Wednesday, 23 November 2016


And God is able to make all grace [every favor and earthly blessing] come in abundance to you, so that you may always [under all circumstances, regardless of the need] have complete sufficiency in everything [being completely self-sufficient in Him], and have an abundance for every good work and act of charity. 2 Corinthians 9:8 (The Amplified Bible)

But he said to me, “My grace is sufficient for you, for my power is made perfect in weakness.” Therefore I will boast all the more gladly about my weaknesses, so that Christ’s power may rest on me. 2 Corinthians 12:9

Last week I wrote about exhaustion, about how I felt I was approaching burnout, and how I had become aware that something needs to change in order to enable rest and refreshment whilst not neglecting my responsibilities in and out of the home.

This week, I have thought much about grace. I began to see clearly that there can often be a disconnect between what we might believe and how we actually apply that truth in our own lives. I sometimes can be aware that I can help and encourage a friend through a situation or trial where I myself am actually really struggling. I can say the words to others that I need to hear more than anything.

I've been thinking about my professional training. There are different types of training. There are the facts that you learn in a lecture theatre or in a practical class. There is the application of these which builds as you are exposed to increasing numbers of clinical cases. Then there are the subtle things that you are never really aware of being taught, but which develop with time. I remember as a medical student being told that you can learn something of great value from every clinician you work alongside, even if what you learn is how NOT to do things. That was so true! You could see the doctors who were able to communicate well with a patient, were really able to express empathy and show the patient that they were being heard, were in good hands and that they were fully respected as a person. I remember one day realising that those seniors who always seemed in a hurry and not to have time to listen actually took the same amount of time with each patient. I suddenly saw that there was a skill there, a real art, in being able to put the patient at ease and use the time wisely. Putting people at ease is something which I find I do naturally now - I tend to sense when another person is feeling uncomfortable in a situation and to reassure them. But what I can sometimes forget is that this might not be a natural response to others. It may not be because they don't hear or don't care, it just might not be a skill that has been acquired.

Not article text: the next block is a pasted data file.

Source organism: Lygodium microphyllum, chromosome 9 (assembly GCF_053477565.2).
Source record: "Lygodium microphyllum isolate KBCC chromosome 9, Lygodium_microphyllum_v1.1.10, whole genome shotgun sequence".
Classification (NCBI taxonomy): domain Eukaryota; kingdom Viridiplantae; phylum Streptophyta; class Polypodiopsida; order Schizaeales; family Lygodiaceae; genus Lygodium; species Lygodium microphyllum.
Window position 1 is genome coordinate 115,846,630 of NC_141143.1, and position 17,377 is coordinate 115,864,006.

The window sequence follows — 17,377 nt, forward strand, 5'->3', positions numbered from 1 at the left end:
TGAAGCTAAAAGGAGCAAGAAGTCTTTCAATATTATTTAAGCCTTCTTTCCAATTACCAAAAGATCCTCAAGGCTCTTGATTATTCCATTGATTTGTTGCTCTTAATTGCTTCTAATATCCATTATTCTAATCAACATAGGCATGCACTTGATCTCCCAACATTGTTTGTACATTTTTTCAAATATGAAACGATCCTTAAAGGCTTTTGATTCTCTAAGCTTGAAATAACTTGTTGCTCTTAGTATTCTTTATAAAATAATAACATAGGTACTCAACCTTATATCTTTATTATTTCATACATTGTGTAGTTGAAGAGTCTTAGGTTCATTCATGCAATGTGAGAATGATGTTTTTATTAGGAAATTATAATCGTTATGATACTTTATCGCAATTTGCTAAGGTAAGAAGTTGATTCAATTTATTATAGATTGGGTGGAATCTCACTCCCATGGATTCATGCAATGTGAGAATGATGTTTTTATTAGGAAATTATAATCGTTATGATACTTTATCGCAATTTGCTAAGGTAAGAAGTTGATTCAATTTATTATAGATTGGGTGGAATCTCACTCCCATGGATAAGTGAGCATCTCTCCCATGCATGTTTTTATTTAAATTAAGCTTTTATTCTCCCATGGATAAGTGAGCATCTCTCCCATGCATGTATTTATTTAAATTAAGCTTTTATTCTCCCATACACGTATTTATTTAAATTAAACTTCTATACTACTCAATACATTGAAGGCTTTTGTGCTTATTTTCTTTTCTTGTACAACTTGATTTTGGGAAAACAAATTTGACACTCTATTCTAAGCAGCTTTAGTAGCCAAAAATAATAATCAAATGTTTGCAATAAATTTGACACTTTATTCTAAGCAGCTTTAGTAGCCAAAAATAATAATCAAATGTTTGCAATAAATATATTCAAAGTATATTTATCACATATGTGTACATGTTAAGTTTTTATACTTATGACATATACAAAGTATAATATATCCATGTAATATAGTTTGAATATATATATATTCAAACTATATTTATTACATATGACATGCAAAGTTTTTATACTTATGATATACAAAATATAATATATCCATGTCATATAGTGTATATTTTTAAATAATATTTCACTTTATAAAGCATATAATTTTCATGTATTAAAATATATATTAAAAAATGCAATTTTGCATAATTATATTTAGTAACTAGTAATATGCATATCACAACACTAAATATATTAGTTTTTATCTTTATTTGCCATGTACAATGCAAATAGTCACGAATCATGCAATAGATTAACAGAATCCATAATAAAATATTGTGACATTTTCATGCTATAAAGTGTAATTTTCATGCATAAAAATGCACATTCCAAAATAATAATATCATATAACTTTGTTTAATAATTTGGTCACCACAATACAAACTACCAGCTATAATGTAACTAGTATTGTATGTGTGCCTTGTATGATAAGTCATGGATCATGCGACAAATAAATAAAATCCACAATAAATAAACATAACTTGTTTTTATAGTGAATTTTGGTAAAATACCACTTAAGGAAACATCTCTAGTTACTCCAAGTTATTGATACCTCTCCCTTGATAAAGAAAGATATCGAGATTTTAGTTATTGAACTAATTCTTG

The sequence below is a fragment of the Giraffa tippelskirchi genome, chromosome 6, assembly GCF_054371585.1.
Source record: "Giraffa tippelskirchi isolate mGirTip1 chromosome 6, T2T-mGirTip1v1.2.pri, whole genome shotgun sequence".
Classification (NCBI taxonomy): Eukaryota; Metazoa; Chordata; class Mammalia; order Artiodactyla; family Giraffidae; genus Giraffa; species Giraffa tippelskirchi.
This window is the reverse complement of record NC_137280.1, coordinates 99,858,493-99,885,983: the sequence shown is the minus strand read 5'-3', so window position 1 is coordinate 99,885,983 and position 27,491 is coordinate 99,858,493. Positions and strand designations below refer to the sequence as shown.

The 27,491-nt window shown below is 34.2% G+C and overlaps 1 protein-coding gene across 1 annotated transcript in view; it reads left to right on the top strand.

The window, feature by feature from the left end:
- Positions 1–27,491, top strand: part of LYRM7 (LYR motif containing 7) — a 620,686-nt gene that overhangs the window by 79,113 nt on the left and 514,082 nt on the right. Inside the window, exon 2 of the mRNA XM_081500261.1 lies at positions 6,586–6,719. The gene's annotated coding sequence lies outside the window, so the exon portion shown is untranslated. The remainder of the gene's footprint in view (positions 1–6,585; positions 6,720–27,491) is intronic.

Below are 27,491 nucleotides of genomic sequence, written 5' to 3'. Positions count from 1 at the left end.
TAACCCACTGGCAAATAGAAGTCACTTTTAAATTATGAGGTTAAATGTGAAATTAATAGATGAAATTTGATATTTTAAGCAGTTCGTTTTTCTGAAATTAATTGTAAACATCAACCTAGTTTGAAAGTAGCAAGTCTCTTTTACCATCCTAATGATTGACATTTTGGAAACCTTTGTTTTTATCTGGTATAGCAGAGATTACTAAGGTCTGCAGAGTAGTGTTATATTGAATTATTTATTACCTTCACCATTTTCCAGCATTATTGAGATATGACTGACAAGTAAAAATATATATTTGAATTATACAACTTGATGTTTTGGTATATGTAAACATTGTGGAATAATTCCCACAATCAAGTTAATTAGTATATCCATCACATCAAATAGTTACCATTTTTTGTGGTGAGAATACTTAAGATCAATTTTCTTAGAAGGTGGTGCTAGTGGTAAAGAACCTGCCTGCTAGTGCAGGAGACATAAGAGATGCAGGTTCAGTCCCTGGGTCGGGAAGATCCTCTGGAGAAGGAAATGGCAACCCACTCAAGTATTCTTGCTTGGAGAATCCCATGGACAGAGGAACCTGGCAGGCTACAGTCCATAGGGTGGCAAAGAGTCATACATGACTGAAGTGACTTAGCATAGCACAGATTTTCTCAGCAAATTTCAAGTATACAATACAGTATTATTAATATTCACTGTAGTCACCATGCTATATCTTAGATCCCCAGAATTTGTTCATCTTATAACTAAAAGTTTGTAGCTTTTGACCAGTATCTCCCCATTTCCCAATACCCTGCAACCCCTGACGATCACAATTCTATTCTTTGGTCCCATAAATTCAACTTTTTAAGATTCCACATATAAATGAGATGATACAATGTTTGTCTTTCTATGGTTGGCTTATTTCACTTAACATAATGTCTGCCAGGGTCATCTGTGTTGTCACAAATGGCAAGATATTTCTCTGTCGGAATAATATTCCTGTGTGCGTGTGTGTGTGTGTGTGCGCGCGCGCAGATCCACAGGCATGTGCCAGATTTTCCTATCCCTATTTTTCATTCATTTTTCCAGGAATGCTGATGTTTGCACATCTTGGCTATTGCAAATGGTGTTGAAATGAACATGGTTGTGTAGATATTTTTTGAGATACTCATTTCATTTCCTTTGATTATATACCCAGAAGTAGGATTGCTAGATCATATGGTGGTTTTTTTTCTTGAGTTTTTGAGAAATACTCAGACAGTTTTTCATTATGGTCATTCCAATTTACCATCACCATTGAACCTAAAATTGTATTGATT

Why do I use that example? Well, over the past week I've been a bit more honest with a couple of people about how I have been feeling. And a couple of friends have replied to say that in their own lives, they feel frustrated when other people seem to be being offered lots of help and support, but nobody seems to hear them or recognise their needs. Hearing this, I started to realise this kind off thinking is risky - there is a risk of bitterness. It is only a small step towards thinking that nobody cares, and triggering a negative spiral of self-pitying thoughts. I know. I've been there before, it helps nobody and it is not in line with God's truth.

Its the disconnect between what we say we believe about grace, and what we really live in the light of. The Bible has so much to say about grace that I can hardly know where to start, but there are two verses that really struck me this week - the ones quoted above. ALL grace to ABOUND. Not just a little bit, but abounding. Plenty. Perfectly sufficient for every situation. Grace. No need to struggle, or fight, or try to earn. No need to clamour, no need to protest. No need to have external recognition (whether that be words of appreciation or acts of support). Simply perfect rest in the knowledge that God's promises are true, and He promises rest and peace.

Of course this doesn't change the things that need to be done, but it does change my attitude. There are some things which cannot be put off or delegated. But for me, some of the problem has also been worrying about the 'to-do lists' and worrying about not responding rapidly to queries and tasks. There are times when I can switch off. When the children are playing, rather than thinking about the next item on the list, I can sit down and just enjoy watching them. I've discovered there are small pockets of time in a day where I can rest, and even if not able to read my Bible or a book, I can meditate on what I have read earlier. I can pray. I can thank God for my family and all He has blessed us with. I can enjoy the moment rather than worrying about all the other things that need to be done.

It may sound small, but it is a small thing that has made a big difference. 

Where do you see grace in your everyday life?

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